In the circumstances you describe, the only real consideration will be whether or not your...read more
There are many myths around parenting. The reality is that every age and stage has its challenges.
When I was pregnant, people who had been there and done it said it was not so bad. One colleague [male] compared it to publishing a book. I had a placental abruption first time round and my daughter and I nearly died.
At every stage when I added one more child to the equation, people said it wouldn’t be so hard – after two, they said, you’re an old hand and the children almost look after themselves. Turns out it’s not quite that easy and you have to embrace the chaos. When I was paying extortionate childcare bills, I would dream of getting to the subsidised childcare at age three and then of school. Life would be so much easier, I thought, conveniently failing to register that school holidays are way longer than the adult version, that nits and the norovirus are rife and that many schools don’t have after school clubs except age-specific, task-specific groups like netball club.
With different aged children and bullying issues, etc, I ended up with three different schools to pick up from at one point so then I dreamt of all the kids being in one school. How easy would that be? Easy peasy. Indeed I now have the youngest two at the same secondary school, but the older one only has the odd lesson some days and so leaves early and gets the train into London, meaning I have to pick her up from the tube which is in the entirely opposite direction from the school where her brother is.
She also works in the next door town which is impossible for her to get to without me or my partner driving her. So we spend long hours driving her to work [against the clock during rush hour] and picking her up at night because there is no public transport to where we live after early evening. Recently, I sat for two hours in the car park of a local supermarket waiting for her to finish work while I was doing an online course and only son was in the back under a duvet watching a film. Fortunately, I got a space within the supermarket’s wifi zone. My partner was away at the time.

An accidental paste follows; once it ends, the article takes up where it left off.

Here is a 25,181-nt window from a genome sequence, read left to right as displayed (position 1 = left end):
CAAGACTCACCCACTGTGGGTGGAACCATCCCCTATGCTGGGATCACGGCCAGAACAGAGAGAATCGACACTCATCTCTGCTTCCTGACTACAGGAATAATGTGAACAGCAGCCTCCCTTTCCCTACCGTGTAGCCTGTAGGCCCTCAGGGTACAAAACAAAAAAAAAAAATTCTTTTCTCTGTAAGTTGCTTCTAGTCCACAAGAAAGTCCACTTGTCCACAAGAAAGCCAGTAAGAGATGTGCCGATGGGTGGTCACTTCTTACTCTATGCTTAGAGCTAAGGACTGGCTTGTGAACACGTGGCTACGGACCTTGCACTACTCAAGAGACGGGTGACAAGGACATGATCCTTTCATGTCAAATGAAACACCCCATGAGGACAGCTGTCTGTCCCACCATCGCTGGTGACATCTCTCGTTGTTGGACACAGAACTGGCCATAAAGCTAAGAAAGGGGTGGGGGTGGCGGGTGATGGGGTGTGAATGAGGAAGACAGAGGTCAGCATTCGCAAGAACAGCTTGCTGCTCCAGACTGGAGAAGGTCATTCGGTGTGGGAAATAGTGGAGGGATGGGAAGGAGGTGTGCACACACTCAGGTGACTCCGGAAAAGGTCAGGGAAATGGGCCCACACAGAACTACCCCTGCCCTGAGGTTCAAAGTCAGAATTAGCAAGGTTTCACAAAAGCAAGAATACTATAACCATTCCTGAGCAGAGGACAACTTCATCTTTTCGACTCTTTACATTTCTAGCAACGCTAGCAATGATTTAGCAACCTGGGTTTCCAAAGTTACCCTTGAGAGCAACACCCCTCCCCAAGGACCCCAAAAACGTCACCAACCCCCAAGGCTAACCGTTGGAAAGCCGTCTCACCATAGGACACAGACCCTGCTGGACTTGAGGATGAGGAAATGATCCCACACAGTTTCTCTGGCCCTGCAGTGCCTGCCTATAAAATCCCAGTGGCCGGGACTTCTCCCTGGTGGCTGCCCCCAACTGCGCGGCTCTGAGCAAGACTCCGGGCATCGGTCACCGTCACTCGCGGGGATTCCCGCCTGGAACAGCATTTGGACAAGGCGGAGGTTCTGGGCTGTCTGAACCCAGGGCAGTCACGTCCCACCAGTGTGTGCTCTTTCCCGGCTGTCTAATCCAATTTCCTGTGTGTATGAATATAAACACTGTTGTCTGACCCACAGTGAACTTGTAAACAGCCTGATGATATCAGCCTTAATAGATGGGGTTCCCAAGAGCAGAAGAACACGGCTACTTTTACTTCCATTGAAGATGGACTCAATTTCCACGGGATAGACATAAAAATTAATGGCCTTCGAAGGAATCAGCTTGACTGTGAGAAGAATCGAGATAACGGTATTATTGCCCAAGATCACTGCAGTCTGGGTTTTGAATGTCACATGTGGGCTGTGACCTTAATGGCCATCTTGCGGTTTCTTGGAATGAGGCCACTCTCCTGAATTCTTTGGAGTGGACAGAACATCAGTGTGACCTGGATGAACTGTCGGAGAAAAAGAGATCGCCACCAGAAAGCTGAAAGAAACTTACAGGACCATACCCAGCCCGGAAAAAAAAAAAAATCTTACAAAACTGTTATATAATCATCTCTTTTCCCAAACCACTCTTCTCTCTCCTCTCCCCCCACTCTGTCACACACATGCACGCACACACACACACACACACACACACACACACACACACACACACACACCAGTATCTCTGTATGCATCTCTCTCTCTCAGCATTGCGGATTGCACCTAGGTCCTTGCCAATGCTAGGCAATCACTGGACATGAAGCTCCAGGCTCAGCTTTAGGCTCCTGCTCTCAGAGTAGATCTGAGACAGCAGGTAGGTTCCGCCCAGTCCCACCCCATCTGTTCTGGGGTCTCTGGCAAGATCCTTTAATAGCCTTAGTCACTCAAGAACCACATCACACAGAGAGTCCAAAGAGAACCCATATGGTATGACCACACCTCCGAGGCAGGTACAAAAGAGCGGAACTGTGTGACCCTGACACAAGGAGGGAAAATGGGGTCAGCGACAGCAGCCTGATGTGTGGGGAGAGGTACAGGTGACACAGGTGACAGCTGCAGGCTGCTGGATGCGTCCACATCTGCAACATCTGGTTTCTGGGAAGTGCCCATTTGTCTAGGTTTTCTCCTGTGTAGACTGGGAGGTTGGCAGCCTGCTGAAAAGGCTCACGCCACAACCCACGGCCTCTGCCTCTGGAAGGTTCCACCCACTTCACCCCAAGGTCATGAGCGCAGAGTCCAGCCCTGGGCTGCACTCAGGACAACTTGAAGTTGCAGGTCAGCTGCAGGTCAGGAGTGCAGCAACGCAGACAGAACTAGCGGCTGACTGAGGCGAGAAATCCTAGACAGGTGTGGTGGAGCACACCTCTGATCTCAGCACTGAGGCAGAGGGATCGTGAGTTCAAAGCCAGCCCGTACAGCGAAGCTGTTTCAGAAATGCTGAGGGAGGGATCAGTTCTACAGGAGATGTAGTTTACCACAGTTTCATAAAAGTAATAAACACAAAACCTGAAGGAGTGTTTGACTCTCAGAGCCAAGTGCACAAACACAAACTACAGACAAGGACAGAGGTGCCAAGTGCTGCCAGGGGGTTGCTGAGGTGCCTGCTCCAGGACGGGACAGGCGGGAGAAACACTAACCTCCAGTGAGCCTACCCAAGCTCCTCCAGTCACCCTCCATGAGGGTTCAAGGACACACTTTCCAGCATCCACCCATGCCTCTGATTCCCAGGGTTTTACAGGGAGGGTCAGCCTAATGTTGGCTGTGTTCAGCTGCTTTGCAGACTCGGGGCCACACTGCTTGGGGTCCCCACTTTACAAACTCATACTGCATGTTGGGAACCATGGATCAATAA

Daughter two is on a gap year. Let me state for the record that I am not a big fan of gap years. Maybe they are great if you have lots of money, there isn’t a global pandemic and several of your friends are doing them too. Otherwise it’s about finding a job and trying not to spend all your earnings before you are saddled with a lifetime of debt.
For parents it’s a double-edged role – on the one hand, you are a kind of cheerleader – there to ensure they don’t fall into a slough of despond as the reality of working life sinks in or there to come up with a whole range of exciting possibilities that they will completely ignore. On the other hand, you are a bubble burster: there to wrestle them towards applying for said working life, look for job openings, help with cv writing, interview technique and the like.
And so I found myself this week on the website of a leading coffee chain reading about their four missions, which include Warmth, Passion and Courage [to serve a latte?] and trying to enthuse daughter two about the ‘world of coffee’. ‘Say you love coffee,’ I coached. Daughter two more or less only drinks water and is an extremely health conscious vegan. ‘Throw in some coffee-related terms like arabica.’ I have absolutely no idea if this works, but daughter three wrote four pages of notes for her job interview and knew the mission statement of her employer backwards. Daughter two takes a rather more laid back approach. I’ve even applied for jobs for her [and did one online assessment to save time badgering her to do it] so keen am I to get her out the house because staying in all the time is not doing her confidence a whole lot of good, even if she is creating amazing art works in the process. This week a pestle and mortar out of clay, painted in an intricate Aztec-like pattern.
I’ve suggested setting up a pottery business – although I kind of know that it would be me doing the business side of things. In any event, she hates the idea of commercialising anything she loves. I fear this thing we call Real Life is going to be a bit of a downer for her. She may need some coffee to perk her up.